The Multi-Unit Developments Act 2011

Author:Ms Deidre Sheehan
Profession:Arthur Cox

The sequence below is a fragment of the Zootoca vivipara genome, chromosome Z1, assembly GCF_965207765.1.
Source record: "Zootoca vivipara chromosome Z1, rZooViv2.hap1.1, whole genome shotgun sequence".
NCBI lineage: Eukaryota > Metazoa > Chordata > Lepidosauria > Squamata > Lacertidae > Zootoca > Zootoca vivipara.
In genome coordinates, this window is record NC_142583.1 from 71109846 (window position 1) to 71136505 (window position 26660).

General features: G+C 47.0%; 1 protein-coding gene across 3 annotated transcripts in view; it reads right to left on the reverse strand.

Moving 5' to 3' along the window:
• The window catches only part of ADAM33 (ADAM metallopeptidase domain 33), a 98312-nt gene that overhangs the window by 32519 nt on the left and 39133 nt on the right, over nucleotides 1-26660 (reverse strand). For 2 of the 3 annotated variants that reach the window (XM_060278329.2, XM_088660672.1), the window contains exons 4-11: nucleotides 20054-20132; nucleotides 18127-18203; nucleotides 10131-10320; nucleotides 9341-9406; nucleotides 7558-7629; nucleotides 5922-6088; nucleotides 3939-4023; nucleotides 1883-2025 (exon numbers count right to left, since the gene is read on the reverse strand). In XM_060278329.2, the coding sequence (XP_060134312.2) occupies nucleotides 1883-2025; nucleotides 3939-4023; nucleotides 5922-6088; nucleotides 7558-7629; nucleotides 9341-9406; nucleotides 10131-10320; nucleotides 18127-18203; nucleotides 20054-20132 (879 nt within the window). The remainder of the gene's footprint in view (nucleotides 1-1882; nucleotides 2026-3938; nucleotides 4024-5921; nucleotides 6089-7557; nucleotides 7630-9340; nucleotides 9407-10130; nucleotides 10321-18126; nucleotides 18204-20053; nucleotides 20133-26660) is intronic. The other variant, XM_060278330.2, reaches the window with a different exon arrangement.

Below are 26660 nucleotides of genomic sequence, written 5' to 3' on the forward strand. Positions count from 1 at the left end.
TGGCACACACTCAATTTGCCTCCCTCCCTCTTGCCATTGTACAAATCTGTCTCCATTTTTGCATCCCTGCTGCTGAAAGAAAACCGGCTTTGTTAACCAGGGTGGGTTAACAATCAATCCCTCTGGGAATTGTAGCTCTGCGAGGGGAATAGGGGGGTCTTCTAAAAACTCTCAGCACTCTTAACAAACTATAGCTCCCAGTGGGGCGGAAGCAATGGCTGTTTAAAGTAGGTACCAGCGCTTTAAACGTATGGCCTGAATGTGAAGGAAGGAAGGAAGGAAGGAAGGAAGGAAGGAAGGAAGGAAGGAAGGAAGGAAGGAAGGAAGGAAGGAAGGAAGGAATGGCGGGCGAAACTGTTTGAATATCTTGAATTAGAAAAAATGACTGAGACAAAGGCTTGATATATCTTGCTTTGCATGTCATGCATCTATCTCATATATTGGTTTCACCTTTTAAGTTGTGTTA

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The Multi-Unit Developments Act 2011 (the "Act") was signed into law by President McAleese on 24 January 2011 and all sections were commenced with effect from 1 April 2011 by virtue of a Commencement Order dated 2 March 2011 by the Minister for Justice and Law Reform. The stated aims of the Act are: to seek to address problems relating to the ownership and management of the common areas of both existing and future developments containing a multitude of units; and to facilitate the fair and effective management of bodies responsible for the management of those areas. The Act applies to any "Multi-Unit Development" ("MUD"), being a development on land on which there stands a building or buildings comprising a unit or units where it is intended that the units share amenities, facilities and services and where the development contains not less than five units intended for residential use. In tangible terms, the Act applies to apartment blocks, housing estates and mixed use developments where there are five or more residential units1. The Act does not apply to developments that comprise solely commercial units or to those parts of a mixed use development that solely serve commercial units. A "residential unit" is characterised by the existence of self-contained bathroom and cooking facilities intended for exclusive use by the occupants of that unit. Interestingly, particular reference is made to childcare facilities which do not principally share facilities and amenities with commercial units in a development and so are included in the definition and treatment of "residential unit" for the purpose of calculating the number of units within a development. Of most immediate concern for property practitioners are those parts of the Act that deal with the transfer of ownership of the common areas in a MUD. These provisions only apply to MUDs where there are five or more residential units. The simplest scenario, being a MUD (yet to be constructed, already completed or anywhere in between) where no sale has yet occurred, is governed by Section 3 of the Act. That section provides that a person shall not transfer a residential unit in a MUD prior to (i) the establishment of an owners management company ('OMC') at the developer's expense, (ii) the transfer of the legal interest in the relevant parts of the common areas and any reversionary interest in the residential unit to the OMC, (iii) the provision of construction and fire safety certification and (iv) the...

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